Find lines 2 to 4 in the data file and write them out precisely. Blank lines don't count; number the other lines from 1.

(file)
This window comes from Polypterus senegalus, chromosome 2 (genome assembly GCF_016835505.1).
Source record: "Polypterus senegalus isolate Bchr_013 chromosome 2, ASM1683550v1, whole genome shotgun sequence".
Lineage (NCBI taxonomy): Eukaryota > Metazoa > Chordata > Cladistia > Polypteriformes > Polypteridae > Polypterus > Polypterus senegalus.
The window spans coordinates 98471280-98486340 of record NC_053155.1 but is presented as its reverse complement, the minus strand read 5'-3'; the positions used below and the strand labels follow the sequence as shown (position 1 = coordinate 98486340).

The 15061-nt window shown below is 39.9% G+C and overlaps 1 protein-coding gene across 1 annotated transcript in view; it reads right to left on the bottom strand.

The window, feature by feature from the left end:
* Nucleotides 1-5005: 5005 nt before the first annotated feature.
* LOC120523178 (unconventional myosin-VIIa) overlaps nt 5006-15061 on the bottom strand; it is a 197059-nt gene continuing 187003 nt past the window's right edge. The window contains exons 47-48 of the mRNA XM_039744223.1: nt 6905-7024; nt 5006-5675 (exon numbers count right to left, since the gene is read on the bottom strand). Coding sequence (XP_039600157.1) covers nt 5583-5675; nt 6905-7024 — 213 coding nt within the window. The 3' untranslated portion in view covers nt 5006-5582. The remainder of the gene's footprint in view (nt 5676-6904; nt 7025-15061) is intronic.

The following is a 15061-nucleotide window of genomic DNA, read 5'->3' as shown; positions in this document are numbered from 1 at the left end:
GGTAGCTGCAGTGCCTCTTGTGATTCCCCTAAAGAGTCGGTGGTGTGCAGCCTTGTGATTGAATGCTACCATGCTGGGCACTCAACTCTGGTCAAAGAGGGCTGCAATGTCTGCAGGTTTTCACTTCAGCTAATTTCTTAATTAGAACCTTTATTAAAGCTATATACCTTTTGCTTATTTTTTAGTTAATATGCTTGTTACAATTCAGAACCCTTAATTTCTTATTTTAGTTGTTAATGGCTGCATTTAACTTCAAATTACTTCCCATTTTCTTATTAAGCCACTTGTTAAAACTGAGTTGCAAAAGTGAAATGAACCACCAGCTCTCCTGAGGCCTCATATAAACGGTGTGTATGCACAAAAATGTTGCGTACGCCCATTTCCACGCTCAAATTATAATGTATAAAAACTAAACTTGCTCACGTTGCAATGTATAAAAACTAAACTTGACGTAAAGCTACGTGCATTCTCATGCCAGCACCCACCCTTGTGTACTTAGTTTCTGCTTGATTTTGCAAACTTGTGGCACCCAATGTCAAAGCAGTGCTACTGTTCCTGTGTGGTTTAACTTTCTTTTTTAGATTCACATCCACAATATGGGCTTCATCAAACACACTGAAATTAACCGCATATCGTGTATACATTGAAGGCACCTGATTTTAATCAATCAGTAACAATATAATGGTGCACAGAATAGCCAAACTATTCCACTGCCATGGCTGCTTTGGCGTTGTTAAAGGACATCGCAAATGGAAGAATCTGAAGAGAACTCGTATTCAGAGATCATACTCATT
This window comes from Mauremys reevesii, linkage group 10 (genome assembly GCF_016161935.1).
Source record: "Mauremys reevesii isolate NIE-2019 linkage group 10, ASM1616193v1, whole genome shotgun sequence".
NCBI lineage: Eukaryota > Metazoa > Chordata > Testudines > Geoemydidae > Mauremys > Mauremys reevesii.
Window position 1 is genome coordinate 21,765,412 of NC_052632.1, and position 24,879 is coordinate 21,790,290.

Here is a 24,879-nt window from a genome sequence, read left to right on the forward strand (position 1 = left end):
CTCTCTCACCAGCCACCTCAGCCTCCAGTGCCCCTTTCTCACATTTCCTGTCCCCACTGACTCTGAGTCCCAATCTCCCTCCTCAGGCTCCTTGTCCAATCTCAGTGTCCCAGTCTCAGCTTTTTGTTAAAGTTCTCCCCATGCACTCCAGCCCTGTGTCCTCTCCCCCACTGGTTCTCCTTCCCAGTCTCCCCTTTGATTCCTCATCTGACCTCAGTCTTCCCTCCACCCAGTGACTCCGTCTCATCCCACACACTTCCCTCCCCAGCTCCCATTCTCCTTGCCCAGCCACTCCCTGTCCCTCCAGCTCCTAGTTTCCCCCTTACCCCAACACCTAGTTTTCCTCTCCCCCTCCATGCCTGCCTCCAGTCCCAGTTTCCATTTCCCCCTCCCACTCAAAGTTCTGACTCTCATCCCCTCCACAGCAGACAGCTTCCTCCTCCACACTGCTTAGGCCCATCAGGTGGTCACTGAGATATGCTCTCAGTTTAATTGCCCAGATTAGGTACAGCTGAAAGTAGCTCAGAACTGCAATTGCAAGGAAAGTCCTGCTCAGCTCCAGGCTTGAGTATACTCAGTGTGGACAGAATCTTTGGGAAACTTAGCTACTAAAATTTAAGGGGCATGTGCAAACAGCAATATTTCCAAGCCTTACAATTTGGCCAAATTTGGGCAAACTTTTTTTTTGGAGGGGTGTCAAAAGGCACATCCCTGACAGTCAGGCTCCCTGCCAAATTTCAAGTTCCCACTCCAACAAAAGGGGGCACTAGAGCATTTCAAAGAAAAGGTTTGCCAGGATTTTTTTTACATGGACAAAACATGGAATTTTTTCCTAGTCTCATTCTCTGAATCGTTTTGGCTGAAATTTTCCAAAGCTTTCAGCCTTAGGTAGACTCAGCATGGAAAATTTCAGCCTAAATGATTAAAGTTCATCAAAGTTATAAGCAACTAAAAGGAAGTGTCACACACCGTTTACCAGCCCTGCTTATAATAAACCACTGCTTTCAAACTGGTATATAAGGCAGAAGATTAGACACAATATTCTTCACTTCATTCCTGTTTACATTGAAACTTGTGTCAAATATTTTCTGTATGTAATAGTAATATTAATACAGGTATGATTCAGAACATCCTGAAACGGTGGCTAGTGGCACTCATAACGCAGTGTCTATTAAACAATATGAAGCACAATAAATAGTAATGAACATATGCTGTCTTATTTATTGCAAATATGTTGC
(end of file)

Source record: "Polypterus senegalus isolate Bchr_013 chromosome 2, ASM1683550v1, whole genome shotgun sequence".
Lineage (NCBI taxonomy): Eukaryota > Metazoa > Chordata > Cladistia > Polypteriformes > Polypteridae > Polypterus > Polypterus senegalus.
The window spans coordinates 98471280-98486340 of record NC_053155.1 but is presented as its reverse complement, the minus strand read 5'-3'; the positions used below and the strand labels follow the sequence as shown (position 1 = coordinate 98486340).